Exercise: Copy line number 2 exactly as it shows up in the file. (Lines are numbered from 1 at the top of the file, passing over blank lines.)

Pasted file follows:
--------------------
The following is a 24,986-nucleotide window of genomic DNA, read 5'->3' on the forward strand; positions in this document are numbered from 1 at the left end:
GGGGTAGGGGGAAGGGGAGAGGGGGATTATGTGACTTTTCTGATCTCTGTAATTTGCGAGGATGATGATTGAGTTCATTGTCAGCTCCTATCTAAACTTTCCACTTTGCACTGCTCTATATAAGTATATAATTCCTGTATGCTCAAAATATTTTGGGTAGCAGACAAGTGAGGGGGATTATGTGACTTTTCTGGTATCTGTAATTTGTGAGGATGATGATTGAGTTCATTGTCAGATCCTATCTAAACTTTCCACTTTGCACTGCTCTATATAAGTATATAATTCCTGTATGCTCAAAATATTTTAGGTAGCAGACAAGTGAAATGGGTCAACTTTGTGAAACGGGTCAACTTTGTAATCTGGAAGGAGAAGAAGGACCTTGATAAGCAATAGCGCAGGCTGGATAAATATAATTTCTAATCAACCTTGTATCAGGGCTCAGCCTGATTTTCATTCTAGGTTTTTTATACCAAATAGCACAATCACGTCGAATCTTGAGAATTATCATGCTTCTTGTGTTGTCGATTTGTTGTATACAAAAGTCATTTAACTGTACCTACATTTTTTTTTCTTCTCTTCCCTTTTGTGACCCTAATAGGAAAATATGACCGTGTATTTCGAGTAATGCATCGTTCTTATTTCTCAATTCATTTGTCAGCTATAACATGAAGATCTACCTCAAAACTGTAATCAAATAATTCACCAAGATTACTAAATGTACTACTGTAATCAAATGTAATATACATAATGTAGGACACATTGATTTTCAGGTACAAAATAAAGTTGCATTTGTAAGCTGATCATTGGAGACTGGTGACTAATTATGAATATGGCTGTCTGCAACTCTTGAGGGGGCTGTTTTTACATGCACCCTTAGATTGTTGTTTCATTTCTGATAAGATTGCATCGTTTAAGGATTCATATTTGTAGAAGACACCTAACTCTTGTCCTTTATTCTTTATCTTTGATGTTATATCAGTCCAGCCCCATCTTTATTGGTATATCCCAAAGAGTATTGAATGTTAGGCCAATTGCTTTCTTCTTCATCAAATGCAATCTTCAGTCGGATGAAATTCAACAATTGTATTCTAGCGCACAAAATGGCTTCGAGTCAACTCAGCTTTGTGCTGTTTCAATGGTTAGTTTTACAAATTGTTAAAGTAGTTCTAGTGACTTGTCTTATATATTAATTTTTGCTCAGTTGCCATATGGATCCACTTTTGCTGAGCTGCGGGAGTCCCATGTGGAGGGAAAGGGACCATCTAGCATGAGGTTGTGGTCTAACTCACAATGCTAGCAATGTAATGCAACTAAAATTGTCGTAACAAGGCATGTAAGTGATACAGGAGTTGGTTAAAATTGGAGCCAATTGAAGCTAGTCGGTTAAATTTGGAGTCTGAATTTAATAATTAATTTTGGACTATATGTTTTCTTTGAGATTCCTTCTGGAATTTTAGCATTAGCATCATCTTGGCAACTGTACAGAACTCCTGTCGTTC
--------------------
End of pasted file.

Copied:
GGGGTAGGGGGAAGGGGAGAGGGGGATTATGTGACTTTTCTGATCTCTGTAATTTGCGAGGATGATGATTGAGTTCATTGTCAGCTCCTATCTAAACTTTCCACTTTGCACTGCTCTATATAAGTATATAATTCCTGTATGCTCAAAATATTTTGGGTAGCAGACAAGTGAGGGGGATTATGTGACTTTTCTGGTATCTGTAATTTGTGAGGATGATGATTGAGTTCATTGTCAGATCCTATCTAAACTTTCCACTTTGCACTGCTCTATATAAGTATATAATTCCTGTATGCTCAAAATATTTTAGGTAGCAGACAAGTGAAATGGGTCAACTTTGTGAAACGGGTCAACTTTGTAATCTGGAAGGAGAAGAAGGACCTTGATAAGCAATAGCGCAGGCTGGATAAATATAATTTCTAATCAACCTTGTATCAGGGCTCAGCCTGATTTTCATTCTAGGTTTTTTATACCAAATAGCACAATCACGTCGAATCTTGAGAATTATCATGCTTCTTGTGTTGTCGATTTGTTGTATACAAAAGTCATTTAACTGTACCTACATTTTTTTTTCTTCTCTTCCCTTTTGTGACCCTAATAGGAAAATATGACCGTGTATTTCGAGTAATGCATCGTTCTTATTTCTCAATTCATTTGTCAGCTATAACATGAAGATCTACCTCAAAACTGTAATCAAATAATTCACCAAGATTACTAAATGTACTACTGTAATCAAATGTAATATACATAATGTAGGACACATTGATTTTCAGGTACAAAATAAAGTTGCATTTGTAAGCTGATCATTGGAGACTGGTGACTAATTATGAATATGGCTGTCTGCAACTCTTGAGGGGGCTGTTTTTACATGCACCCTTAGATTGTTGTTTCATTTCTGATAAGATTGCATCGTTTAAGGATTCATATTTGTAGAAGACACCTAACTCTTGTCCTTTATTCTTTATCTTTGATGTTATATCAGTCCAGCCCCATCTTTATTGGTATATCCCAAAGAGTATTGAATGTTAGGCCAATTGCTTTCTTCTTCATCAAATGCAATCTTCAGTCGGATGAAATTCAACAATTGTATTCTAGCGCACAAAATGGCTTCGAGTCAACTCAGCTTTGTGCTGTTTCAATGGTTAGTTTTACAAATTGTTAAAGTAGTTCTAGTGACTTGTCTTATATATTAATTTTTGCTCAGTTGCCATATGGATCCACTTTTGCTGAGCTGCGGGAGTCCCATGTGGAGGGAAAGGGACCATCTAGCATGAGGTTGTGGTCTAACTCACAATGCTAGCAATGTAATGCAACTAAAATTGTCGTAACAAGGCATGTAAGTGATACAGGAGTTGGTTAAAATTGGAGCCAATTGAAGCTAGTCGGTTAAATTTGGAGTCTGAATTTAATAATTAATTTTGGACTATATGTTTTCTTTGAGATTCCTTCTGGAATTTTAGCATTAGCATCATCTTGGCAACTGTACAGAACTCCTGTCGTTC